The biggest shortcoming of past research is that no one has looked at the intergenerational income mobility of Americans born after the early 1970s, mostly because of limited availability of data. Children born in 1980 are barely 30 years old today, and few data sets exist that tracked them as they grew up.
However, an ongoing Labor Department survey has followed men and women born in the early 1980s, starting in 1997 when they were adolescents. In 2008, the most recent year for which their incomes are available, they were in their mid to late 20s. A predecessor of this survey (also ongoing) has followed a group born in the late 1950s and early 1960s. Using these two National Longitudinal Survey data sets, I can compare children born between 1962 and 1964 to children born between 1980 and 1982, observing their parents’ incomes when they were 14 to 16 and their own incomes twelve years later when they were 26 to 28.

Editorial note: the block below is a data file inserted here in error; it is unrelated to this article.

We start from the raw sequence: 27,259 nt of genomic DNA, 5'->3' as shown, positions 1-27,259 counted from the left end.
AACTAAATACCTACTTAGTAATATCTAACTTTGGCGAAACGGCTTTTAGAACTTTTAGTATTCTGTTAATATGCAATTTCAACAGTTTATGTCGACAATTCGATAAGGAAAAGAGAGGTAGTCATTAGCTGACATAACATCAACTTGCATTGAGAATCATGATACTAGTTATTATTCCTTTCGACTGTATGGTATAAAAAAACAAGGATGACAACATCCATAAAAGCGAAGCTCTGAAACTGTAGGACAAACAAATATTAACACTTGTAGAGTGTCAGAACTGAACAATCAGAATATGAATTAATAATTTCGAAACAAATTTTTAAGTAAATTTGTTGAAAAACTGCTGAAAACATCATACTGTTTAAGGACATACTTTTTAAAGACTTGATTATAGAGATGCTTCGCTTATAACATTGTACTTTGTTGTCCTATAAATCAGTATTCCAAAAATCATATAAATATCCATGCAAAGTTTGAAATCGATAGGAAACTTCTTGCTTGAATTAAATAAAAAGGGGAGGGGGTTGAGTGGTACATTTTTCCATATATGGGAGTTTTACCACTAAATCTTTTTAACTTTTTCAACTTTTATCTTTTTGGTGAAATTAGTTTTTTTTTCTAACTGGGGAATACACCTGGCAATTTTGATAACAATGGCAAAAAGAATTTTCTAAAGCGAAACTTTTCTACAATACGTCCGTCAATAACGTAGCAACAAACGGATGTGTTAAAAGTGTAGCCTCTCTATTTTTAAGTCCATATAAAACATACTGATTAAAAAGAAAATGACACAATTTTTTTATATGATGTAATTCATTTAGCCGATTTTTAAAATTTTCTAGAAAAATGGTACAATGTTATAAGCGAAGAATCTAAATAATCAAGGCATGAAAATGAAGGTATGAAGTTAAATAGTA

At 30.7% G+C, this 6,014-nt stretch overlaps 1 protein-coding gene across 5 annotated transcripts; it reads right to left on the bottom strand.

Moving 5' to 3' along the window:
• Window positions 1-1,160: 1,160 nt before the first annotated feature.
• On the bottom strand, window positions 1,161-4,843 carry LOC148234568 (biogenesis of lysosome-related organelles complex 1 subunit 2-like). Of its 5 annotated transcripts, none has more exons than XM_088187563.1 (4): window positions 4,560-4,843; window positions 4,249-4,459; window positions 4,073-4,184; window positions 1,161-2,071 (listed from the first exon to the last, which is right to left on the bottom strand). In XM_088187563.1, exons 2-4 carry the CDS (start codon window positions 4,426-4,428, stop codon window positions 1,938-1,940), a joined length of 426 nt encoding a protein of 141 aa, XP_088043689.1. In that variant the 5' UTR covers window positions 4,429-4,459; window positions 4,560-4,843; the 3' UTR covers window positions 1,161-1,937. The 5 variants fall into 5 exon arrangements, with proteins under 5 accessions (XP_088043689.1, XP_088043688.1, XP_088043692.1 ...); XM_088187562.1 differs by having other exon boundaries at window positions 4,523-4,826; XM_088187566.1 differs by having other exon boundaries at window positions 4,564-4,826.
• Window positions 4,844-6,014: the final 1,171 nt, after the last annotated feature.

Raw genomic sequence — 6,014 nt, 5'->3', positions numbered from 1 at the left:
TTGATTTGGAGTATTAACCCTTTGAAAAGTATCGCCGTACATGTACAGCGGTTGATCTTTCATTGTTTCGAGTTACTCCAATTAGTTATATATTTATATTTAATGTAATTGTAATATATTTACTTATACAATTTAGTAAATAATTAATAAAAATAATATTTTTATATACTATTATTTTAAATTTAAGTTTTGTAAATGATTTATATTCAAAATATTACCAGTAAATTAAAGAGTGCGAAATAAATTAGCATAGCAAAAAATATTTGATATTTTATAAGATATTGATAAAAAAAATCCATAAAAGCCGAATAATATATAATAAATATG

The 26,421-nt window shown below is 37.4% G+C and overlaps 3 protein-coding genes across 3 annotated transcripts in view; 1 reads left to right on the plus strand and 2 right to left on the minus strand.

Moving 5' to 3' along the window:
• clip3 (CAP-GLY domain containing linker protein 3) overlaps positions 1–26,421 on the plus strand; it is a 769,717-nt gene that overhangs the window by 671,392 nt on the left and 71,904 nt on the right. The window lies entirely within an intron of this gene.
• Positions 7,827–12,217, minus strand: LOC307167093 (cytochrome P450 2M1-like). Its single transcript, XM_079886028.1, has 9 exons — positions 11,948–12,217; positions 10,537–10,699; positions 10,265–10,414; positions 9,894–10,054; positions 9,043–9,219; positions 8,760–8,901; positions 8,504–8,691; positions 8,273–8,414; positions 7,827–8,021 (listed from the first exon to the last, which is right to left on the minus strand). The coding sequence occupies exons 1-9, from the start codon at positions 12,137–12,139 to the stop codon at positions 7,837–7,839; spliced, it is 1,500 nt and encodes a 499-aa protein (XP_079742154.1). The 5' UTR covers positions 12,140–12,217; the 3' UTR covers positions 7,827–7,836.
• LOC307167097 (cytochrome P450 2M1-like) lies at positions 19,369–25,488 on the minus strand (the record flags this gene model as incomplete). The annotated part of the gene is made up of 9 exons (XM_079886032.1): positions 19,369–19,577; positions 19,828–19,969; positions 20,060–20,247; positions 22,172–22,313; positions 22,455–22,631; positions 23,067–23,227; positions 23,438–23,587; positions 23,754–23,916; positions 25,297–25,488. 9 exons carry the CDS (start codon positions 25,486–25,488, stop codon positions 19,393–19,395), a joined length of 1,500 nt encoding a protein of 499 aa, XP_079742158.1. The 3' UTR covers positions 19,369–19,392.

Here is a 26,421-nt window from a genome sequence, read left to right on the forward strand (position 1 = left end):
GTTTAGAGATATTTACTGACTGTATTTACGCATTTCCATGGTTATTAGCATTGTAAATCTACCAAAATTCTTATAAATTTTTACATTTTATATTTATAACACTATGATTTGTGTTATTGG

In contrast to the president’s claim of declining mobility, I found that upward mobility from poverty to the middle class rose from 51 percent to 57 percent between the early-’60s cohorts and the early-’80s ones. Rather than assert that mobility has increased, I want to simply say — at this stage of my research (which is ongoing) — that it has not declined. If I include households that reported negative or no income, the rise in upward mobility I find is only from 51 percent to 53 percent, which is not a statistically meaningful increase. But the data provide absolutely no evidence that economic mobility declined, whereas the president said it had fallen by ten percentage points.